Dr. Mendee Ligon — First African-American female to own a dental practice in St. Petersburg. “As the first African-American female to both own and practice dentistry in St. Petersburg, Pinellas County, Florida, I would say I was initially motivated to become a healthcare professional because of the disparity and lack of access to healthcare that I witnessed growing up in Spartanburg, S.C. My father operated Bull Clinic Hospital, which was the only healthcare facility for African Americans during segregation. This clinic provided medical, dental, optometry and pharmacy services that inspired me to pursue a field in healthcare. My mother, an educator, motivated me more than any other family member because she had so much drive and high expectations. She told her girls many times the sky has no limits and neither do you. I believe that persistence, desire and determination are key factors to success. I also believe that all things are possible through Christ to those that believe.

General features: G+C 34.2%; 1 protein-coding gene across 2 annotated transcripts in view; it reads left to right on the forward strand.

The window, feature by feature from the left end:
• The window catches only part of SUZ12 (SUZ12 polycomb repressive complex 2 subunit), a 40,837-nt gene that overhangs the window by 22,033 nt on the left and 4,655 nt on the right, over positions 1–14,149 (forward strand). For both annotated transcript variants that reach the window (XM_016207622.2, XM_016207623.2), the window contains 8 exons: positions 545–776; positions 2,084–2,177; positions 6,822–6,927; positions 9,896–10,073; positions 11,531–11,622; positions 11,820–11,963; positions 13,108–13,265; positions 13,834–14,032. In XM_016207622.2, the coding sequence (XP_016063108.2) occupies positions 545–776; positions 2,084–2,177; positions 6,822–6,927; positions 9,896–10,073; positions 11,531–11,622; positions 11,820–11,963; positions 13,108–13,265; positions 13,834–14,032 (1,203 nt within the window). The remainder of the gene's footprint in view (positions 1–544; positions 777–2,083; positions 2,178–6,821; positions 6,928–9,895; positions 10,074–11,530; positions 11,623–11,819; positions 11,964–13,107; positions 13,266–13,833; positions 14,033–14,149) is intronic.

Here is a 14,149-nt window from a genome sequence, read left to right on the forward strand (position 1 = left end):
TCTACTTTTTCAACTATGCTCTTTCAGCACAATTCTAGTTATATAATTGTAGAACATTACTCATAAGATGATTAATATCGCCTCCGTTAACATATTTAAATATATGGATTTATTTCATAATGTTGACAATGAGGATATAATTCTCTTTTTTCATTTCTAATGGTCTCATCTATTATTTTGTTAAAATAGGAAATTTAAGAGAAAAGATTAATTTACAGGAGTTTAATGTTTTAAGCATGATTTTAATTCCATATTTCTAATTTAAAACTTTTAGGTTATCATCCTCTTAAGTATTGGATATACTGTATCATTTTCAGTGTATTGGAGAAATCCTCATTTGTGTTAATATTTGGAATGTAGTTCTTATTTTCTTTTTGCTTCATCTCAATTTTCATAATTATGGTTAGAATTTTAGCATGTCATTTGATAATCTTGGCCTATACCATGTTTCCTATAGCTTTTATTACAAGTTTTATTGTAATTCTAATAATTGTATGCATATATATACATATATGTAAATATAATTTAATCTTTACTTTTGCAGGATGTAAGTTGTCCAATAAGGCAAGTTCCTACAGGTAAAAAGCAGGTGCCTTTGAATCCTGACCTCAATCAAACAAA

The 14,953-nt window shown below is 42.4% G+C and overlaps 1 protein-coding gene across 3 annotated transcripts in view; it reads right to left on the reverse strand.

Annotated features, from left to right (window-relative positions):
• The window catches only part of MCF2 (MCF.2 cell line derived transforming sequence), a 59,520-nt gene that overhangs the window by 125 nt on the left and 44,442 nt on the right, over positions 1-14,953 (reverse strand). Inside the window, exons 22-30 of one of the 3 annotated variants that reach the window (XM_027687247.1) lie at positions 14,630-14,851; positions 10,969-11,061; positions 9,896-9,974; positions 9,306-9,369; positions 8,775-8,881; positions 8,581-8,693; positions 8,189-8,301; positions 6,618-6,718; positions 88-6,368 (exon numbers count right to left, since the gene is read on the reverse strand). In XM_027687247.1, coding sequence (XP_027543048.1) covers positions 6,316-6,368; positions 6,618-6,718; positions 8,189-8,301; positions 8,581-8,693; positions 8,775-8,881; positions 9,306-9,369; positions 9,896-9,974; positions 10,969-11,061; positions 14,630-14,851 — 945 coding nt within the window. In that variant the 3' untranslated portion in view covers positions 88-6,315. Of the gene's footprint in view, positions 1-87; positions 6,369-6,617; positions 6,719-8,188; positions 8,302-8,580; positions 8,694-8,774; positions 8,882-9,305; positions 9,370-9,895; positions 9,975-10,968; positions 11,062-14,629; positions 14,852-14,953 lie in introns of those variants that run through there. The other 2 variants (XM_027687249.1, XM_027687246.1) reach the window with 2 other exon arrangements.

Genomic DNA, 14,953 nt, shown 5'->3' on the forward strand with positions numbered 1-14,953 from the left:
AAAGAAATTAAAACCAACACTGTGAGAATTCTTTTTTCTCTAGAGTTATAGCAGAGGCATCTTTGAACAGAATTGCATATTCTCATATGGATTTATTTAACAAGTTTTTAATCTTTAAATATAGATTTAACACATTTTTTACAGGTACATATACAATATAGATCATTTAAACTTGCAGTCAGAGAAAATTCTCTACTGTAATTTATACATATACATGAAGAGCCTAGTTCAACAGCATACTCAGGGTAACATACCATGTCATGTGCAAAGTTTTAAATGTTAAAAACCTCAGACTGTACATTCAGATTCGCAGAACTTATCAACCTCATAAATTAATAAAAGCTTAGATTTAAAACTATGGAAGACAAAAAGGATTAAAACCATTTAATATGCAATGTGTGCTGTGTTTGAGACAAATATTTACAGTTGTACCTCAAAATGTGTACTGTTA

Donna McCrae — First African-American woman to serve as Board Chair of the Juvenile Welfare Board of Pinellas County. “First and foremost, the skill sets needed to succeed is to complete high school and if you desire postsecondary training. But a very important skill is to be willing to listen and observe. I cannot emphasize those skills enough. Listen to those you admire and observe their behavior. Hopefully they are of good character. Another is to never give up on your goals; persevere, endure and hang in there.”

Judge Patrice Moore — First African-American female Circuit Court judge from St. Petersburg. “Next to God’s grace and His mercy I would say my family as a whole have always inspired me to be the best that I can be. They have prayed, sacrificed and made me believe that with God’s help there is nothing that I cannot do. I cannot tell you how grateful I am to have a grandmother who has gone without so that her children, grandchildren and her great-grandchildren could succeed. To my father, my pastor and my friend who has always been a great provider. The people in my family that sacrificed the most have been my husband and kids each and every day they love me, encourage me and remind me to keep believing and trust that God will supply our needs.”